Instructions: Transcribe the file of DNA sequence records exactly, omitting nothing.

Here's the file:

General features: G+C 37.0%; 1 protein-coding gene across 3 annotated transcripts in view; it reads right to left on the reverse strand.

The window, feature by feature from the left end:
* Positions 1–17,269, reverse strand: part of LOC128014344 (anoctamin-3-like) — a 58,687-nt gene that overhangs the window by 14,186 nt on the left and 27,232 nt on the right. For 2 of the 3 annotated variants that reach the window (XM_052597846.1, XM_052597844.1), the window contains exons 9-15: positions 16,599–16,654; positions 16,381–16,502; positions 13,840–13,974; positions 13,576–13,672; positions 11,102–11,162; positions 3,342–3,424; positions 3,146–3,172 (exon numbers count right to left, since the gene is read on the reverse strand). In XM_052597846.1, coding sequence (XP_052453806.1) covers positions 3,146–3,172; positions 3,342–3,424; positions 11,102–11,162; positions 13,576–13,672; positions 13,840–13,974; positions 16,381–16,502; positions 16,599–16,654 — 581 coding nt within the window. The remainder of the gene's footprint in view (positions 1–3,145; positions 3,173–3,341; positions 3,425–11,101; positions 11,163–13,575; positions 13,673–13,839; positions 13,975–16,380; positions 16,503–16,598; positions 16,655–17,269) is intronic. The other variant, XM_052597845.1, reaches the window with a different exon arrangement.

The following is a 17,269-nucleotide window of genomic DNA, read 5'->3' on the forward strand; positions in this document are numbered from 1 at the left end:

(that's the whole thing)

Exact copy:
General features: G+C 37.0%; 1 protein-coding gene across 3 annotated transcripts in view; it reads right to left on the reverse strand.

The window, feature by feature from the left end:
* Positions 1–17,269, reverse strand: part of LOC128014344 (anoctamin-3-like) — a 58,687-nt gene that overhangs the window by 14,186 nt on the left and 27,232 nt on the right. For 2 of the 3 annotated variants that reach the window (XM_052597846.1, XM_052597844.1), the window contains exons 9-15: positions 16,599–16,654; positions 16,381–16,502; positions 13,840–13,974; positions 13,576–13,672; positions 11,102–11,162; positions 3,342–3,424; positions 3,146–3,172 (exon numbers count right to left, since the gene is read on the reverse strand). In XM_052597846.1, coding sequence (XP_052453806.1) covers positions 3,146–3,172; positions 3,342–3,424; positions 11,102–11,162; positions 13,576–13,672; positions 13,840–13,974; positions 16,381–16,502; positions 16,599–16,654 — 581 coding nt within the window. The remainder of the gene's footprint in view (positions 1–3,145; positions 3,173–3,341; positions 3,425–11,101; positions 11,163–13,575; positions 13,673–13,839; positions 13,975–16,380; positions 16,503–16,598; positions 16,655–17,269) is intronic. The other variant, XM_052597845.1, reaches the window with a different exon arrangement.

The following is a 17,269-nucleotide window of genomic DNA, read 5'->3' on the forward strand; positions in this document are numbered from 1 at the left end: